On May 31, Prime Minister Benjamin Netanyahu earned plaudits from the international community and angered his ultra-right-wing government when he announced that he sees the Arab Peace Initiative of 2002 as a basis for renewed peace talks with the Palestinians. On June 11, at a closed meeting with his fellow ministers, he reassured them that “Israel will never accept the Arab Peace Initiative as a basis for negotiations. [Arab countries] must grasp that they need to revise the Arab League proposal according to the changes that Israel demands.”
These contretemps are a perfect example of the manipulations and deceit that have characterized Netanyahu’s “peace diplomacy” during his four terms as prime minister of Israel. He empowered religious nationalists and xenophobic right wingers, and supported their enlargement of settlements throughout the West Bank, both openly and clandestinely, even as he retained the support of the U.S. Congress and a hidebound American Jewish establishment by claiming that his commitment to a two-state solution has been frustrated by Palestinian and Arab rejectionism.
So what exactly are the changes in the Arab Peace Initiative that Netanyahu now demands? He would like the world to believe that the initiative requires a complete Israeli withdrawal of its occupation from East Jerusalem and the entire West Bank and the removal of all of its settlements east of the pre-1967 Armistice Line. Netanyahu has long maintained that this demand contradicts President George W. Bush’s undertaking to Prime Minister Ariel Sharon (April 14, 2004) that the U.S. would support Israel’s retention of certain settlement blocs beyond the 1967 line.
In fact, there is not a scintilla of truth to any of these claims. I know, because I was personally involved over a period of several years in discussions with the author of what became the Arab Peace Initiative, Crown Prince (and later King) Abdullah of Saudi Arabia, and with the Department of State.
During the discussions that began in Riyadh at least two years before he went public with his initiative in 2002 in a conversation with Thomas Friedman of the New York Times, Crown Prince Abdullah told me and a delegation of the U.S./Middle East Project that the Israeli-Palestinian conflict was a political dispute. As such, Saudi Arabia and other Arab countries are prepared to recognize and to establish normal diplomatic ties with Israel once it reaches a two-state peace accord with the Palestinians. However, if the conflict remained unresolved it would degenerate into a religious dispute that would permanently defy resolution.
I told him that if he were to say this publicly, it could dramatically alter the course of the Israel-Palestine conflict. He said he was not yet ready to do so, but would not object to my reporting what he said. I declined, saying that if it did not come from him directly, it would lose its impact.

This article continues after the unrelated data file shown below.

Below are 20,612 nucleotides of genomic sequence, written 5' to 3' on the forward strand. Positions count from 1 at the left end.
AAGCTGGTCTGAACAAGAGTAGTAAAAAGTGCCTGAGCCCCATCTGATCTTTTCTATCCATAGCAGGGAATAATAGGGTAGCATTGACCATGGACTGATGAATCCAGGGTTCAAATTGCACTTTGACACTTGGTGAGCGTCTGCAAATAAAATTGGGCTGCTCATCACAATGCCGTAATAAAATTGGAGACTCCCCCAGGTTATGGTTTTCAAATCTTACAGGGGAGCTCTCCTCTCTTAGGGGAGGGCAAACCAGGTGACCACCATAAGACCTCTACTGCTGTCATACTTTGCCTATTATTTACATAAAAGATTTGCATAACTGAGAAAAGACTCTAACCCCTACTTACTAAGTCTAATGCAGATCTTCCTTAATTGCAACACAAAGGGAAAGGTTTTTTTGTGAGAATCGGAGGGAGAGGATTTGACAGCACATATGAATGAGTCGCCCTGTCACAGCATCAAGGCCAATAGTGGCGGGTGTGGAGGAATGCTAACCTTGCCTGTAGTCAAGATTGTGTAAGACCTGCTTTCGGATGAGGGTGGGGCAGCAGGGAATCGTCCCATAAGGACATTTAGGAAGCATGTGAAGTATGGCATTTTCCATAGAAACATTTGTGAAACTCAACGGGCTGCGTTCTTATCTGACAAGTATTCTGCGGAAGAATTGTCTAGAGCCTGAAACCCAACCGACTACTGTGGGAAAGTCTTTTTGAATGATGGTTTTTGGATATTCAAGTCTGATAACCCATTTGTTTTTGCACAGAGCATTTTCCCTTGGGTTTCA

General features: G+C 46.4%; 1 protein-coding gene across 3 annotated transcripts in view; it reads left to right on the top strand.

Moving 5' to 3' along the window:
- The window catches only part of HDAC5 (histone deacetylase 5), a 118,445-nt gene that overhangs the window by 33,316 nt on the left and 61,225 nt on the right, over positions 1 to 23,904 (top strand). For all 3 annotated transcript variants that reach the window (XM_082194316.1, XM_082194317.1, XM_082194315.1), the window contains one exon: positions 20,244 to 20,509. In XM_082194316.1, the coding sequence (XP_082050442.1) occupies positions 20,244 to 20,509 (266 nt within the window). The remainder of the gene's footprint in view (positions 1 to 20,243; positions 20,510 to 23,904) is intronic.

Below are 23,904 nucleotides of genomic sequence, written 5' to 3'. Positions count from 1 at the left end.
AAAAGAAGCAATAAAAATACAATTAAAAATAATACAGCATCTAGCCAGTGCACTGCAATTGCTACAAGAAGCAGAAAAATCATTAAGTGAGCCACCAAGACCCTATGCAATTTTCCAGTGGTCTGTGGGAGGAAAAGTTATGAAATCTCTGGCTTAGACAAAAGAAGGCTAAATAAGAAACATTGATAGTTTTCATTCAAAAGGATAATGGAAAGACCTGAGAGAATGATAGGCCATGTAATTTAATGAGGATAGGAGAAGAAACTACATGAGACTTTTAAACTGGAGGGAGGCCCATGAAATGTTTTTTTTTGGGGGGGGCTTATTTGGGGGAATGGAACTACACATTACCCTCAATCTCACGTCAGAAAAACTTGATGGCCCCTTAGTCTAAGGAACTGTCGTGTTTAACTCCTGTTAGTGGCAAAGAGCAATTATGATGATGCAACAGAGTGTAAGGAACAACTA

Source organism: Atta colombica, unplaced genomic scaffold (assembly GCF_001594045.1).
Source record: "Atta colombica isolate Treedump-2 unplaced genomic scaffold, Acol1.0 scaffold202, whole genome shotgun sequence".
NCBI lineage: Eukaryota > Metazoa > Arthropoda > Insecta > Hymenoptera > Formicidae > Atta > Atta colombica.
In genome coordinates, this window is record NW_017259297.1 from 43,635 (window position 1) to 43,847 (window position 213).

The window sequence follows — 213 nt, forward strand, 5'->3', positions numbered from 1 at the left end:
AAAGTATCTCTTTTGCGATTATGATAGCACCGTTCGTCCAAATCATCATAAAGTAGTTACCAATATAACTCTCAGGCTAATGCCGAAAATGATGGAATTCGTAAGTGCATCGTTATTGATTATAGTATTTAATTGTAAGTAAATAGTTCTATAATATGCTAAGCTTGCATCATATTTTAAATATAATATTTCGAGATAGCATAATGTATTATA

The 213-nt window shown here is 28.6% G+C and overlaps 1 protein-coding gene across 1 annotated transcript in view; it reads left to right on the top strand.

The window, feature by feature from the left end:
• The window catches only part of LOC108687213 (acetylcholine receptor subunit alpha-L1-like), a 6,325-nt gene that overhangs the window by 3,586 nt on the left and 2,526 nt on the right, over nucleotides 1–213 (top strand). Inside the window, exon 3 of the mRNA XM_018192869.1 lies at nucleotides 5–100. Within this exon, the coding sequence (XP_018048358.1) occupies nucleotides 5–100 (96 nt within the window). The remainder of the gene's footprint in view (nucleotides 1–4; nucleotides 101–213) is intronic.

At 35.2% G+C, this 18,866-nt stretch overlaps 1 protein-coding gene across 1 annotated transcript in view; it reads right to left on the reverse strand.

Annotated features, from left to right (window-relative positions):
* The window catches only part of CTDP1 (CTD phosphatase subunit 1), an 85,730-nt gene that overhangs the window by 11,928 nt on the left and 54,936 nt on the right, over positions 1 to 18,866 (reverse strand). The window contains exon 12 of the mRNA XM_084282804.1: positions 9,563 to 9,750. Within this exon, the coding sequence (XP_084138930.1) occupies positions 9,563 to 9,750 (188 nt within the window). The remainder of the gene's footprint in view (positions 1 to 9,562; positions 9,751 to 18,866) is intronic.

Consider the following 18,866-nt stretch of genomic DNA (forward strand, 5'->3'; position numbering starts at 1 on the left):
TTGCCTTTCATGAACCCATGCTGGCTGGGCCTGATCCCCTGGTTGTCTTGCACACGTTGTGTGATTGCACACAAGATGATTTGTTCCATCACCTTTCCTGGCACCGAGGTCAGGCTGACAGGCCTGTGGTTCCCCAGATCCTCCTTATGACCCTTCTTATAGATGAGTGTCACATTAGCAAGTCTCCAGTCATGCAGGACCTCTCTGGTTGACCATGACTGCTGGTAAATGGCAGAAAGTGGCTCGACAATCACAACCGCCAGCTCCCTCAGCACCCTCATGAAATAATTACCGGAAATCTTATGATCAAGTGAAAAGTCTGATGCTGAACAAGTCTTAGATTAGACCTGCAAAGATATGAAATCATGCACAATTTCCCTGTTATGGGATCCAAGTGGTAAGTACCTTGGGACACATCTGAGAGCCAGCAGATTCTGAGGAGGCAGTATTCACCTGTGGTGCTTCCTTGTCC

On February 17, 2002, Thomas Friedman reported the Crown Prince’s initiative, declaring the readiness of Saudi Arabia and other Arab countries to establish full diplomatic ties with Israel upon Israel’s conclusion of a peace agreement with the Palestinians that establishes a Palestinian state along the pre-1967 border with its capital in East Jerusalem. However, missing from Friedman’s report was the following. In my discussions with the Crown Prince, he agreed that the Saudi initiative would allow equal territorial swaps on both sides of the 1967 line to enable Israel to incorporate several settlement blocs. It also allowed Israel’s annexation of Jewish neighborhoods in East Jerusalem and sovereignty over the Western Wall.
I called the Saudi authorities, who informed me that Crown Prince Abdullah authorized me to make that clarification and that he would confirm it.
Four days later (February 21), the New York Times published my Op-Ed containing this clarification. The New York Times noted that “American and Saudi officials said that Mr. Siegman’s account accurately reflected the Crown Prince's views.” In its own editorial, the Times wrote that “the Crown Prince’s thinking as set forth ... in an interview with our colleague Thomas Friedman and amplified in an Op-Ed article today by Henry Siegman, a veteran Mideast analyst, deserves serious consideration by Israel, the Palestinians and the United States.” The editorial noted that none of the discussions about an Israeli-Palestinian accord “are more serious in their implications than the suggestion by Crown Prince Abdullah of Saudi Arabia that his country is finally ready to lead the Arab world to normal relations with Israel in the event of a fairly negotiated peace agreement with the Palestinians.”